current that flows through R5 and R6 from flowing into the
sensor. At zero pressure the voltage from pin 2 to pin 4 on the
sensor is 0 V. For example, let's say that the common mode
voltage on these pins is 4.0 V. The zero pressure output
voltage at pin 1 of U1A is then 4.0 V, since any other voltage
would be coupled back to pin 2 via R6 and create a non-zero
bias across U1A's differential inputs. This 4.0 V zero pressure
DC output voltage is then level translated to the desired zero
pressure offset voltage (VOFFSET) by U1C and U1D.
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B+
U1
1
2
3
4
NC
VIN
VT
GND
8
NC
7
NC
6
OUT
5
TRIM
C3
0.01 µF
MC1404
U1
C1
1 µF
3
6
2
XDCR1
MPX2000 Series
Pressure
1 Sensor
C2
0.1 µF
4
+
5
7
3
3
–
4
+
2 –
1
LTC1100CN8
8 U2A
1
Output
MC34072
4
R3
19.1 k 1%
U2B
5
+
6
–
R4
1 k 1%
R2
10 k 1%
7
R1
6.04 k 1%
MC34072
Figure 3. Precision Instrument Amplifier Interface
B+
3
I
O
U2
MC78L08ACP
1
G
2
C1
1 µF
C2
0.1 µF
4
3
+
1
2
–
U1A
MC33274
U1C
MC33274
10
+
8
9
–
R1 2 k
R6 7.5k
XDCR1
MPX2000
Series
Pressure
Sensor
GND
R8
1.5 k
3
2
R
120*
4
R2 2 k
1
U1B
MC33274
–
7
5 +
11
U1D
MC33274
12 +
14
13
–
6
R9
200
Output
R3
820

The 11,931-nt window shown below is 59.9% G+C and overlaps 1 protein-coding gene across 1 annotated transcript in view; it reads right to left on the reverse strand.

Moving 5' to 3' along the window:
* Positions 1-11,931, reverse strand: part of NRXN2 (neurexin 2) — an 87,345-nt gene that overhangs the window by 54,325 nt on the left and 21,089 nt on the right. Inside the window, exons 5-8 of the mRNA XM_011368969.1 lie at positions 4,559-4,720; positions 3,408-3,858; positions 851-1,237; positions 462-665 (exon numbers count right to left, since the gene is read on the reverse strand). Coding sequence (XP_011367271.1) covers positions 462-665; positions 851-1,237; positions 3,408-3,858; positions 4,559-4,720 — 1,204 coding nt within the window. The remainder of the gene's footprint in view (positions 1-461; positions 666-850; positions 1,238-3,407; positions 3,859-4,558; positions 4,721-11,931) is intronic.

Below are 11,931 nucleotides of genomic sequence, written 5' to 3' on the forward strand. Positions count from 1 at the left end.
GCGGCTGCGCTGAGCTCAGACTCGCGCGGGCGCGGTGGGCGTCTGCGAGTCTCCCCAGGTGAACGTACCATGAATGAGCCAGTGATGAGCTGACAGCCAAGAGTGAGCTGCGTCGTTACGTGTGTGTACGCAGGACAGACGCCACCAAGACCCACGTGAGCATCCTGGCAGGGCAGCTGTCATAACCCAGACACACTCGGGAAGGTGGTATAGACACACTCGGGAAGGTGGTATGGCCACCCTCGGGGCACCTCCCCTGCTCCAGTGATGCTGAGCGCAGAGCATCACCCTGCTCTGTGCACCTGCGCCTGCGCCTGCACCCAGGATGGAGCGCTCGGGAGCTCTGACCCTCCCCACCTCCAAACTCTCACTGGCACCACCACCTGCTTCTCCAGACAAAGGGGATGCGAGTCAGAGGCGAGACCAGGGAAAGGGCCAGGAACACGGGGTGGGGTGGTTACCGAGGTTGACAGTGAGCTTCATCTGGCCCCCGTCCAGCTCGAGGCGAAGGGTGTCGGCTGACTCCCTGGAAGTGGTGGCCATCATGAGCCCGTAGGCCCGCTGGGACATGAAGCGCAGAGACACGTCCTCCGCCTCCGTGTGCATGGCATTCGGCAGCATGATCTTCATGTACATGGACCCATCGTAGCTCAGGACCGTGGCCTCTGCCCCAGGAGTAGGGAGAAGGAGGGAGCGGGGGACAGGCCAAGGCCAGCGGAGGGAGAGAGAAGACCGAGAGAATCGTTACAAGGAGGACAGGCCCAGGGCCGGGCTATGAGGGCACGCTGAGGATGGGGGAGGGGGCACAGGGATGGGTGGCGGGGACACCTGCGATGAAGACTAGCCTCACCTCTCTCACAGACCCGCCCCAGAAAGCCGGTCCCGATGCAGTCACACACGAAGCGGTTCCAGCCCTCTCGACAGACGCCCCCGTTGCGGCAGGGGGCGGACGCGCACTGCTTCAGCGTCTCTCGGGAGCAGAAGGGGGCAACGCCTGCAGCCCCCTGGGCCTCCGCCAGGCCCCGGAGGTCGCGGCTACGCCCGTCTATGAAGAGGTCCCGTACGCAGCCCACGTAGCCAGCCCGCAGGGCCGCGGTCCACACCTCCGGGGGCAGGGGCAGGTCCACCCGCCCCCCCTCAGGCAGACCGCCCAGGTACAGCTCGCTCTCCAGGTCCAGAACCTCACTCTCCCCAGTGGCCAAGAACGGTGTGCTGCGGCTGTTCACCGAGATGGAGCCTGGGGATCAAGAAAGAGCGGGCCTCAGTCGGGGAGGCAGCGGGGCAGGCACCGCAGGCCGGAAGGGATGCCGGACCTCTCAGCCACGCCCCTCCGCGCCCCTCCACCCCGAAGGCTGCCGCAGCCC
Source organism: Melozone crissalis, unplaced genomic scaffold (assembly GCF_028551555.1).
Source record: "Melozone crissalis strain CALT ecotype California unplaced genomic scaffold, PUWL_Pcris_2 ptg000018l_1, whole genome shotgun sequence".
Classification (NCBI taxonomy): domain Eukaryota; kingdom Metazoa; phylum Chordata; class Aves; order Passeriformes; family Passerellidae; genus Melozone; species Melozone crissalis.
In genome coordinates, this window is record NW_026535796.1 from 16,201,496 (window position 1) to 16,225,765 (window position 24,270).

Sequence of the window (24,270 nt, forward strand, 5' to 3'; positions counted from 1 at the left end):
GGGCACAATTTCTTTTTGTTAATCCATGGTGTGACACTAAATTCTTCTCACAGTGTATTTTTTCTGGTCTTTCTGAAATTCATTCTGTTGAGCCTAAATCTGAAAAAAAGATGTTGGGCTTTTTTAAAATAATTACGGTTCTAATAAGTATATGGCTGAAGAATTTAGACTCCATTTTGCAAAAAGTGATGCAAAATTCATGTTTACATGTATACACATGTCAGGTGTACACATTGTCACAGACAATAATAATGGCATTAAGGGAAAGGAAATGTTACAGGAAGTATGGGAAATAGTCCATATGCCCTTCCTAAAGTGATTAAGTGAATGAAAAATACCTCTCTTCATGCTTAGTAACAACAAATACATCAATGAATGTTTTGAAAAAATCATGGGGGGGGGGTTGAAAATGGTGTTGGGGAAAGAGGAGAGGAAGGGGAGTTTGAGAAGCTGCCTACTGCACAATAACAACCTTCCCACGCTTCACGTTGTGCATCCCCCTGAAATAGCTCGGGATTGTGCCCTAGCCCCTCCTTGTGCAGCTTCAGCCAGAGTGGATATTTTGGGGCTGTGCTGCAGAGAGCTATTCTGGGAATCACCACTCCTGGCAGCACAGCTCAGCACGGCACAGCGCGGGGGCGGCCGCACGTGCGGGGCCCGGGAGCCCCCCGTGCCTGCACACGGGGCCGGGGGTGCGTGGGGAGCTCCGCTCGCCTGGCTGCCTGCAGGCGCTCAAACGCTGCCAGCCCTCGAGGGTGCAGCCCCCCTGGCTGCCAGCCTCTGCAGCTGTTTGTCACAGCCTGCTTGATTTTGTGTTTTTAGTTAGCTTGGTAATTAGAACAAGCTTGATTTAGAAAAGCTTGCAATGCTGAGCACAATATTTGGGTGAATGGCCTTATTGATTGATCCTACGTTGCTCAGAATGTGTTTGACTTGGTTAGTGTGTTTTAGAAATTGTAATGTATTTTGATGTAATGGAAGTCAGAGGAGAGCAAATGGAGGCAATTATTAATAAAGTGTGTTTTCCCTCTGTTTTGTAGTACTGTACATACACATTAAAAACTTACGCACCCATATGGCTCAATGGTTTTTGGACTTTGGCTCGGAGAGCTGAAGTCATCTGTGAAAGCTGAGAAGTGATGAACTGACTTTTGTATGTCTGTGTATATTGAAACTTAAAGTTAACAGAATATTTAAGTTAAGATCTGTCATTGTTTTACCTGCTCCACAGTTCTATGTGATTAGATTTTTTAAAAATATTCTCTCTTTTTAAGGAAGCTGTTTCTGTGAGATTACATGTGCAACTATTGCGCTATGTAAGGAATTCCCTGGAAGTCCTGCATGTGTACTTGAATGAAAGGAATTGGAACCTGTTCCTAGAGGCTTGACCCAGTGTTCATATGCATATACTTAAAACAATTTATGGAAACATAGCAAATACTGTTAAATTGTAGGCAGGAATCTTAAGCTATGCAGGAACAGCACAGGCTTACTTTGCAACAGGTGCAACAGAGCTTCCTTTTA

R4 1k
ZERO
CAL.
* NOTE: For MPX2010, R5 = 75 Ohms
Figure 4. Sensor Specific Interface Circuit
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To see how the level translation works, let's look at the
simplified schematic in Figure 5. Again assuming a common
mode voltage of 4.0 V, the voltage applied to pin 12 of U1D is
4.0 V, implying that pin 13 is also at 4.0 V. This leaves 4.0 V VOFFSET across R3, which is 3.5 V if VOFFSET is set to 0.5 V.
Since no current flows into pin 13, the same current flows
through both R3 and R4. With both of these resistors set to the
same value, they have the same voltage drop, implying a 3.5
V drop across R4. Adding the voltages (0.5 + 3.5 + 3.5) yields
7.5 V at pin 14 of U1D. Similarly 4.0 V at pin 10 of U1C implies
4.0 V at pin 9, and the drop across R2 is 7.5 V - 4.0 V = 3.5 V.
Again 3.5 V across R2 implies an equal drop across R1, and
the voltage at pin 8 is 4.0 V - 3.5 V = 0.5 V. For this DC output
voltage to be independent of the sensor's common mode
voltage it is necessary to satisfy the condition that R4/R3 =
R2/R1. In Figure 4, VOFFSET is produced by R8 and
adjustment pot R9. R3's value is adjusted such that the total
source impedance into pin 13 is approximately 1 k.
B+
4
3
+
1
2
–
U1A
MC33274
+8
XDCR1
MPX2000 Series
Pressure
Sensor
3
U1C
MC33274
10
8
+
9
–
R1 2 k
R6 7.5 k
2
R5
120*
4
R2 2 k
1
U1B
MC33274
6 –
7
5 +
11
GND
12 +
13 –
R3
1k
VOFFSET
Output
14
U1D
MC33274
R4 1 k
*NOTE: For MPX2010, R5 = 75 Ohms
Figure 5. Simplified Sensor Specific Interface
Gain is approximately (R6/R5)(R1/R2+1), which is 125 for
the values shown in Figure 4. A gain of 125 is selected to
provide a 4 V span for the 32 mV of full scale sensor output
that is obtained with 8 V B+.
The resulting 0.5 V to 4.5 V output from U1C is preferable
to the 0.75 to 4.75 V range developed by the instrument
amplifier configuration in Figure 2. It also uses fewer parts.
This circuit does not have the instrument amplifier's propensity
for oscillation and therefore does not require compensation